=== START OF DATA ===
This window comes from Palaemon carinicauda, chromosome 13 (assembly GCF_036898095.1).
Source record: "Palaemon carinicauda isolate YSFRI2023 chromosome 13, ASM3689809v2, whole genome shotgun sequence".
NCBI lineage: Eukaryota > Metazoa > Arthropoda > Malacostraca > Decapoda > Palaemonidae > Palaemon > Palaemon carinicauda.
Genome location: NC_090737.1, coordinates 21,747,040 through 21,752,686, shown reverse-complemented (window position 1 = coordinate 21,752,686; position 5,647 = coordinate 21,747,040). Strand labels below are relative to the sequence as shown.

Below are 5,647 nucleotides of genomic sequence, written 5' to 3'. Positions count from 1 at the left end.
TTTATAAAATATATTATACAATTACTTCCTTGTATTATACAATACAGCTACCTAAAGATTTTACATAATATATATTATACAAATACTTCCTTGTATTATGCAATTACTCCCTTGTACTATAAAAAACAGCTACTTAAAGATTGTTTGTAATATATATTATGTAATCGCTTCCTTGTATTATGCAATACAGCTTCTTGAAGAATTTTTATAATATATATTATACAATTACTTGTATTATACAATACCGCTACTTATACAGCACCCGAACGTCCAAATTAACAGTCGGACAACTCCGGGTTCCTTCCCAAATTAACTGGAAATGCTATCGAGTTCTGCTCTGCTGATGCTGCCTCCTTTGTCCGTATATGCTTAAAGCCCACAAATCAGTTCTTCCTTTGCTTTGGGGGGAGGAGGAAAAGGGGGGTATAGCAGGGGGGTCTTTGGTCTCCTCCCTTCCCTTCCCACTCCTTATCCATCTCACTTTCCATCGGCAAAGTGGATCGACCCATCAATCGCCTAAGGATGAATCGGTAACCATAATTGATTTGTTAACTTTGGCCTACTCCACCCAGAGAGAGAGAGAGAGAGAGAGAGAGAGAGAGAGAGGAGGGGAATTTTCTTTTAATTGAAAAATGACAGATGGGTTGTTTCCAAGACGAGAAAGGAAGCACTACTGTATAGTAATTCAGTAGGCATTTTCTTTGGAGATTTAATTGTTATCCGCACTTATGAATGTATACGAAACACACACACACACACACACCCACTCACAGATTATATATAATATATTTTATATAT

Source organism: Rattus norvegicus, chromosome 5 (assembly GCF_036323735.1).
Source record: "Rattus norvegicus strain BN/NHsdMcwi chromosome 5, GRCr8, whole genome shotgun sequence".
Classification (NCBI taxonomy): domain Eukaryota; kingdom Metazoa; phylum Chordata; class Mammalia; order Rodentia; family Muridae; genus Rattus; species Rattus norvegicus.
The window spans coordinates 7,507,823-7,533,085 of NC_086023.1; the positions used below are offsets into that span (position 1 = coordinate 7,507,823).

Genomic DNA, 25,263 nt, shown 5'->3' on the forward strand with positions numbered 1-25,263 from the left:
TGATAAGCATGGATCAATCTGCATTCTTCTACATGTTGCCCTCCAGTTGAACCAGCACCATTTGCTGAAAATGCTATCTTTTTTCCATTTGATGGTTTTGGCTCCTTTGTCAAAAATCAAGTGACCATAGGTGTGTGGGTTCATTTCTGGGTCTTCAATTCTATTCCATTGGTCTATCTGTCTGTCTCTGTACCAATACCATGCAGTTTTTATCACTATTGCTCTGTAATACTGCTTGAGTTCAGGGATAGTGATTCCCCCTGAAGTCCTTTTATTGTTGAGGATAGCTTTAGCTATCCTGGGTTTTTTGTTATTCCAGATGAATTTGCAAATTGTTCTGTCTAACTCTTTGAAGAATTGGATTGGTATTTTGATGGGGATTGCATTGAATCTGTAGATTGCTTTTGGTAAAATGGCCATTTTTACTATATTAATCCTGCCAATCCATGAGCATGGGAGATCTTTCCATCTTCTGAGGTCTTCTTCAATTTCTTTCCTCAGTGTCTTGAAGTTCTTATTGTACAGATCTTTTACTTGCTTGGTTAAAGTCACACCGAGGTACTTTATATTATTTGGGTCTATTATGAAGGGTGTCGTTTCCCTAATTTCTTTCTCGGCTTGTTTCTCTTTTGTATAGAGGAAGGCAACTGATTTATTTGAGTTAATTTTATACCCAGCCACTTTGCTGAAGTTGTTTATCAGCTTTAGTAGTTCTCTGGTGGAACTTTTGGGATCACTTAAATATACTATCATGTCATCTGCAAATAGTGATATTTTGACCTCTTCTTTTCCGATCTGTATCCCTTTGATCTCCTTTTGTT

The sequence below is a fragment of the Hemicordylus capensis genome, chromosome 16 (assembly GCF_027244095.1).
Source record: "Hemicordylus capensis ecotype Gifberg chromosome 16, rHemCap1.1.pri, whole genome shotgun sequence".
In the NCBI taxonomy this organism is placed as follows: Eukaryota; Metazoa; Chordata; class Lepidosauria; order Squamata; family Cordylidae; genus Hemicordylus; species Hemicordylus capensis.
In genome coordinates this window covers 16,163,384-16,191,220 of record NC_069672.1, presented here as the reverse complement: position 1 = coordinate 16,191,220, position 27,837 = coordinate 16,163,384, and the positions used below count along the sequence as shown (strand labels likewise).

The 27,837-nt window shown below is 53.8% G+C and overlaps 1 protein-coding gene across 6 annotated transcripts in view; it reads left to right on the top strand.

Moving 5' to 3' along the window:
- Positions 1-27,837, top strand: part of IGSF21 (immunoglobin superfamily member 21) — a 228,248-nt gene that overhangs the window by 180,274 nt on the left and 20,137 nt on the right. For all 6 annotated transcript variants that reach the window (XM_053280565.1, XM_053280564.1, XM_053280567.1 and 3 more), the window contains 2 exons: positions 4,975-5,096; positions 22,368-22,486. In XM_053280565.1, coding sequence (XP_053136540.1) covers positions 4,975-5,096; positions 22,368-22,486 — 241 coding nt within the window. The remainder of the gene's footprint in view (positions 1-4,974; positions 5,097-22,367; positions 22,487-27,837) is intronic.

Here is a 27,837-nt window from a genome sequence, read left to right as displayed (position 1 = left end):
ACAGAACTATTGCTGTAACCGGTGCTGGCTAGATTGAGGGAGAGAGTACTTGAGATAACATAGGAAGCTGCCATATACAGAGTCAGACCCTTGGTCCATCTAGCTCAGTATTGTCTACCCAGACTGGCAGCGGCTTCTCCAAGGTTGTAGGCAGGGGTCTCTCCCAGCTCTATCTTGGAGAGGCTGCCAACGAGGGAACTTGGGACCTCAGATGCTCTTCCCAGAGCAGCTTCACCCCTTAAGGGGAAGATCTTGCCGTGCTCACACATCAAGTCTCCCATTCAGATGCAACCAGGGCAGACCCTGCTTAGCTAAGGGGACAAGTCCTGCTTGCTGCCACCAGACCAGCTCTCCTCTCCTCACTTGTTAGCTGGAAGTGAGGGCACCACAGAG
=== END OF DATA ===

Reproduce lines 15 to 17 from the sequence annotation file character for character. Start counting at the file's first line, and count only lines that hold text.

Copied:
In the NCBI taxonomy this organism is placed as follows: Eukaryota; Metazoa; Chordata; class Lepidosauria; order Squamata; family Cordylidae; genus Hemicordylus; species Hemicordylus capensis.
In genome coordinates this window covers 16,163,384-16,191,220 of record NC_069672.1, presented here as the reverse complement: position 1 = coordinate 16,191,220, position 27,837 = coordinate 16,163,384, and the positions used below count along the sequence as shown (strand labels likewise).

The 27,837-nt window shown below is 53.8% G+C and overlaps 1 protein-coding gene across 6 annotated transcripts in view; it reads left to right on the top strand.